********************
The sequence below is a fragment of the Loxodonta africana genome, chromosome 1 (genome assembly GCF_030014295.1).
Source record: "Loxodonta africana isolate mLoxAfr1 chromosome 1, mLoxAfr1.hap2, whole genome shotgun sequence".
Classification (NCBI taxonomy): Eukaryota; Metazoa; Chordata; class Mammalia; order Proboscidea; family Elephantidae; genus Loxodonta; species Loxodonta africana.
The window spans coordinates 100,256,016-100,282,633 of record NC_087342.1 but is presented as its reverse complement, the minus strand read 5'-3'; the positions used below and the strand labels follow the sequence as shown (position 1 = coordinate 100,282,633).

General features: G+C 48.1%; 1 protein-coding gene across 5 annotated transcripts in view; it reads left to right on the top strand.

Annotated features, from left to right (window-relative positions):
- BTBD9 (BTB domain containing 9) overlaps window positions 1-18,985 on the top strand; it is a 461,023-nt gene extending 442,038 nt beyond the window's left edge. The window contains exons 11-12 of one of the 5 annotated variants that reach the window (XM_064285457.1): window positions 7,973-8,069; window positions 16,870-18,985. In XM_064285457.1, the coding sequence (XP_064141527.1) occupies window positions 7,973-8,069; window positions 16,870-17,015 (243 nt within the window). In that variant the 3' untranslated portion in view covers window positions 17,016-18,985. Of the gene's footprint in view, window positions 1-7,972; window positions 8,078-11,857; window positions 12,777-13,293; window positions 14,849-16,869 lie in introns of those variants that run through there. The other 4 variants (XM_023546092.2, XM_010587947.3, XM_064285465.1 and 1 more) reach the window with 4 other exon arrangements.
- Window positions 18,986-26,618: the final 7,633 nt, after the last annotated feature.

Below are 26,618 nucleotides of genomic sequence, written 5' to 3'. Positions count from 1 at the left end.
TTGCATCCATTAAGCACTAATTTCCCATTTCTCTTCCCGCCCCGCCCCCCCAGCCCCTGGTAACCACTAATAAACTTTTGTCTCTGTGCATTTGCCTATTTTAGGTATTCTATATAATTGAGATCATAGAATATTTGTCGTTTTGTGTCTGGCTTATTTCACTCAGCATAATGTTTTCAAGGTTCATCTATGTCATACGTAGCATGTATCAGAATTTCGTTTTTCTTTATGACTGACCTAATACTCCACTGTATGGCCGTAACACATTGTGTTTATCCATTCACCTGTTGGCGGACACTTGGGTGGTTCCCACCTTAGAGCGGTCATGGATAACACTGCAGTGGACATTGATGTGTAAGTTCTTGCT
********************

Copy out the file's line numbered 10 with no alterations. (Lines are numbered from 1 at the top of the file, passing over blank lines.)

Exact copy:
TTGCATCCATTAAGCACTAATTTCCCATTTCTCTTCCCGCCCCGCCCCCCCAGCCCCTGGTAACCACTAATAAACTTTTGTCTCTGTGCATTTGCCTATTTTAGGTATTCTATATAATTGAGATCATAGAATATTTGTCGTTTTGTGTCTGGCTTATTTCACTCAGCATAATGTTTTCAAGGTTCATCTATGTCATACGTAGCATGTATCAGAATTTCGTTTTTCTTTATGACTGACCTAATACTCCACTGTATGGCCGTAACACATTGTGTTTATCCATTCACCTGTTGGCGGACACTTGGGTGGTTCCCACCTTAGAGCGGTCATGGATAACACTGCAGTGGACATTGATGTGTAAGTTCTTGCT